The Most Dangerous Man in America

The Most Dangerous Man in America: Daniel Ellsberg and the Pentagon Papers is a documentary about, surprise, Daniel Ellsberg. He went from being an insider in the Pentagon to leaking documents that proved that five Presidents lied to the American people about the Vietnam war. The shift started when “he met a girl.”

I actually took a Watergate class in high school in the late 1970’s, and I had heard of Ellsberg, but most of the details were new to me. The film is probably a little biased, seeing as how it is narrated by Ellsberg, but not badly so. I found it quite engaging, and I would highly recommend it to anyone interested in the history of that era. I’ll give it a strong  out of . It was nominated for an Oscar® for best documentary feature.

I saw it on 2/14/2010 at the Camera Cinema Club. Judith Ehrlich, who along with Rick Goldsmith wrote, directed, and produced the film, was at the screening to answer questions (there may be spoilers below):

  • Their goal was to make an exciting film, like a political thriller
  • She was teaching in northern Vermont, and didn’t know much about it at the time
  • The Nixon tapes are public domain–she used interns to transcribe them, and went through 300+ hours of tapes (which isn’t all of them by any means)
  • Did the relevance to current events affect this film? They started four years ago, during the Bush years
  • They do try to keep the story in the 1960’s and 1970’s, with a brief part at the end in the current time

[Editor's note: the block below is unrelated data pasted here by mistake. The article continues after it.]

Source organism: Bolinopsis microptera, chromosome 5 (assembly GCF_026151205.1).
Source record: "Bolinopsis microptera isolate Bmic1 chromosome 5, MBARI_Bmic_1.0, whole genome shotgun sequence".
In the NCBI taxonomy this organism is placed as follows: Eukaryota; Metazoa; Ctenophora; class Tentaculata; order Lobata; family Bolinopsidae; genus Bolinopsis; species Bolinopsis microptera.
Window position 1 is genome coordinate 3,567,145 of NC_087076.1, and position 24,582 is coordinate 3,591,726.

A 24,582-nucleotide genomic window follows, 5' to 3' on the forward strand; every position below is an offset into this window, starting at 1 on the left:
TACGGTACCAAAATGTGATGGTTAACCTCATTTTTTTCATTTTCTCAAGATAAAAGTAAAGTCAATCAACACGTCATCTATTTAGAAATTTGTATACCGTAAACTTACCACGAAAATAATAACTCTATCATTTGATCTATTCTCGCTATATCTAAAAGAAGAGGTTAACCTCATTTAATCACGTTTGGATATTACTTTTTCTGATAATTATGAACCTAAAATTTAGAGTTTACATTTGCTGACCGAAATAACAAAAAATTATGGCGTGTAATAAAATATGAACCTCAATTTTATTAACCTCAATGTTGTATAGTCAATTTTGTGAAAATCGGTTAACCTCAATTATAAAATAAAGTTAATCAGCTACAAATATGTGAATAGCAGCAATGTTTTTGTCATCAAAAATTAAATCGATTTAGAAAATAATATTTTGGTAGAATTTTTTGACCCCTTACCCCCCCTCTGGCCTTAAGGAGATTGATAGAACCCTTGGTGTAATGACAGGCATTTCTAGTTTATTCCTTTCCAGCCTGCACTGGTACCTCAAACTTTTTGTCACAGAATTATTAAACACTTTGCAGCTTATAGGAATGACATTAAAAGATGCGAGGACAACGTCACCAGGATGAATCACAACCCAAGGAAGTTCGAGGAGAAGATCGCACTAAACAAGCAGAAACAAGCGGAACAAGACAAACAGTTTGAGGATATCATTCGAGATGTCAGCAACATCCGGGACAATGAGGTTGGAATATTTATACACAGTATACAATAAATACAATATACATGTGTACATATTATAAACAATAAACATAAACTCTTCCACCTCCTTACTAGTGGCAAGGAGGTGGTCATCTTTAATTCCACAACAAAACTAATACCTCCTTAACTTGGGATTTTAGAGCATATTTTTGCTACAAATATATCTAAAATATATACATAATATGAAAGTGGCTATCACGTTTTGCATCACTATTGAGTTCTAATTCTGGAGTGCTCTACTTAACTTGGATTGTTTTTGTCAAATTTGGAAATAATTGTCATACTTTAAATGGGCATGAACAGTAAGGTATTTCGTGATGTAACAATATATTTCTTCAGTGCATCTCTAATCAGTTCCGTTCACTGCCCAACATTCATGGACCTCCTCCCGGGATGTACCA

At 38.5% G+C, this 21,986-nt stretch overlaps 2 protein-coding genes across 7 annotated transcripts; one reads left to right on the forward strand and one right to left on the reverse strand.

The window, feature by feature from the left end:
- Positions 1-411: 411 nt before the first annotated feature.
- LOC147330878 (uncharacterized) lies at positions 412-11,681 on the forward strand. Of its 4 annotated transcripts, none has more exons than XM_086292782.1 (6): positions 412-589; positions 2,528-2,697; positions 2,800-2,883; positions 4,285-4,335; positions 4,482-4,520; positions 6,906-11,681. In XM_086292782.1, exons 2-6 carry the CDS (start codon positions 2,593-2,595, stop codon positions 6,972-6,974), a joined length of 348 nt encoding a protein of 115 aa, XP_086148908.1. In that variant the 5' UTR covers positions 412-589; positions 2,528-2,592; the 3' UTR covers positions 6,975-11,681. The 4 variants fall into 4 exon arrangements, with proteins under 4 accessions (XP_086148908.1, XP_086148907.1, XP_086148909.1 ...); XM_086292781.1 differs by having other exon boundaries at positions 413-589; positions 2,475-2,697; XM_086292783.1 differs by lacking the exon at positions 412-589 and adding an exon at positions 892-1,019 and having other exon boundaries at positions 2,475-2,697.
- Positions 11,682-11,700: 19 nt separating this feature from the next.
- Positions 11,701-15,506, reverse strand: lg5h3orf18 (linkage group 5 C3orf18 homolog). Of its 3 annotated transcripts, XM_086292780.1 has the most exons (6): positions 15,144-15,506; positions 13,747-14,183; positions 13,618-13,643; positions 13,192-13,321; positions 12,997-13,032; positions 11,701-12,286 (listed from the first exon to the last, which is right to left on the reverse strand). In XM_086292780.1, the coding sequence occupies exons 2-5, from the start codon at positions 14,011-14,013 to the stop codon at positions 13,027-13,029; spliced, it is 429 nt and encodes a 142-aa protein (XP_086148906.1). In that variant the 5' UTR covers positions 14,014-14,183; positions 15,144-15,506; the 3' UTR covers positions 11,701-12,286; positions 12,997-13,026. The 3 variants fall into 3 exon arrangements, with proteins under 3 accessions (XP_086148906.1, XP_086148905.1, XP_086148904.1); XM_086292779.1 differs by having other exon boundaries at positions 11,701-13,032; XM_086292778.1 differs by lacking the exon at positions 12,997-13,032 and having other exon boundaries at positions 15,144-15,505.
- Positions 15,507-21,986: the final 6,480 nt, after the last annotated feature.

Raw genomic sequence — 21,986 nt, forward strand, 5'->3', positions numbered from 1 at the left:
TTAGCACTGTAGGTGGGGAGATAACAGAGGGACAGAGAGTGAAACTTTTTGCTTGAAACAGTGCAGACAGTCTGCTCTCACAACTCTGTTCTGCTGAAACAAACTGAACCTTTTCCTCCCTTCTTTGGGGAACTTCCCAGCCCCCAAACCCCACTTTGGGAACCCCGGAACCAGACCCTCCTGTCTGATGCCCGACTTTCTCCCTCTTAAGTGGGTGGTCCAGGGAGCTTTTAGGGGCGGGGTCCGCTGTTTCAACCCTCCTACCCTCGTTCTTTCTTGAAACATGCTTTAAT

• Comment that Presidents like to get us into wars to keep the machine going, and really don’t like to get us out
  • They showed the film to 1000 high school kids in Palm Springs
  • A Vietnam veteran read the papers while in Vietnam–the soldiers were already convinced that the public was being lied to, so the details didn’t matter that much to them
  • Would the press do this today? Would they take those risks? Perhaps not with their corporate ownership
  • Ellsberg now self-publishes some additional documents on the internet
  • The animation is there to try to create a slightly lighter moment
  • Ellsberg refers to “Vietnamistan”
  • Ellsberg is not 100% a pacifist
  • His wife inherited a fair amount of money, so he hasn’t had to work much
  • Having lost his Top Secret clearance was hard for him–he liked knowing those secrets
  • This was the most important court decision on free speech in history, and it was done in 10 days
  • Ellsberg remains optimistic–he thinks information will solve problems

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